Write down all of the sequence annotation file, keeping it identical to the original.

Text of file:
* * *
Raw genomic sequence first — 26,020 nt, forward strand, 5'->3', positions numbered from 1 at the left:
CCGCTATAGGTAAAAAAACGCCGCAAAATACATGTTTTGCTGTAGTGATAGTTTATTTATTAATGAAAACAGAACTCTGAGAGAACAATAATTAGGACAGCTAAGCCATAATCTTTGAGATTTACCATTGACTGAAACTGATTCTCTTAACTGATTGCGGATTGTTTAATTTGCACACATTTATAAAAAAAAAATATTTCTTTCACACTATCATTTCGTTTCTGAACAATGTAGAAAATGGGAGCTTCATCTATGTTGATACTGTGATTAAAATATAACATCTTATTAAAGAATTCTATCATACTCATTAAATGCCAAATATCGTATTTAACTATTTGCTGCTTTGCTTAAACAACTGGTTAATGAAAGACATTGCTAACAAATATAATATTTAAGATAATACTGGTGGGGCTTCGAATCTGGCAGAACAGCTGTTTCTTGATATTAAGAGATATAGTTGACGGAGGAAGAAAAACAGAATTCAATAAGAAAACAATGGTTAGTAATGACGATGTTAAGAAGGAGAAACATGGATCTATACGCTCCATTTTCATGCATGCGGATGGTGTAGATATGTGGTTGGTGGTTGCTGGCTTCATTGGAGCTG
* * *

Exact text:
Raw genomic sequence first — 26,020 nt, forward strand, 5'->3', positions numbered from 1 at the left:
CCGCTATAGGTAAAAAAACGCCGCAAAATACATGTTTTGCTGTAGTGATAGTTTATTTATTAATGAAAACAGAACTCTGAGAGAACAATAATTAGGACAGCTAAGCCATAATCTTTGAGATTTACCATTGACTGAAACTGATTCTCTTAACTGATTGCGGATTGTTTAATTTGCACACATTTATAAAAAAAAAATATTTCTTTCACACTATCATTTCGTTTCTGAACAATGTAGAAAATGGGAGCTTCATCTATGTTGATACTGTGATTAAAATATAACATCTTATTAAAGAATTCTATCATACTCATTAAATGCCAAATATCGTATTTAACTATTTGCTGCTTTGCTTAAACAACTGGTTAATGAAAGACATTGCTAACAAATATAATATTTAAGATAATACTGGTGGGGCTTCGAATCTGGCAGAACAGCTGTTTCTTGATATTAAGAGATATAGTTGACGGAGGAAGAAAAACAGAATTCAATAAGAAAACAATGGTTAGTAATGACGATGTTAAGAAGGAGAAACATGGATCTATACGCTCCATTTTCATGCATGCGGATGGTGTAGATATGTGGTTGGTGGTTGCTGGCTTCATTGGAGCTG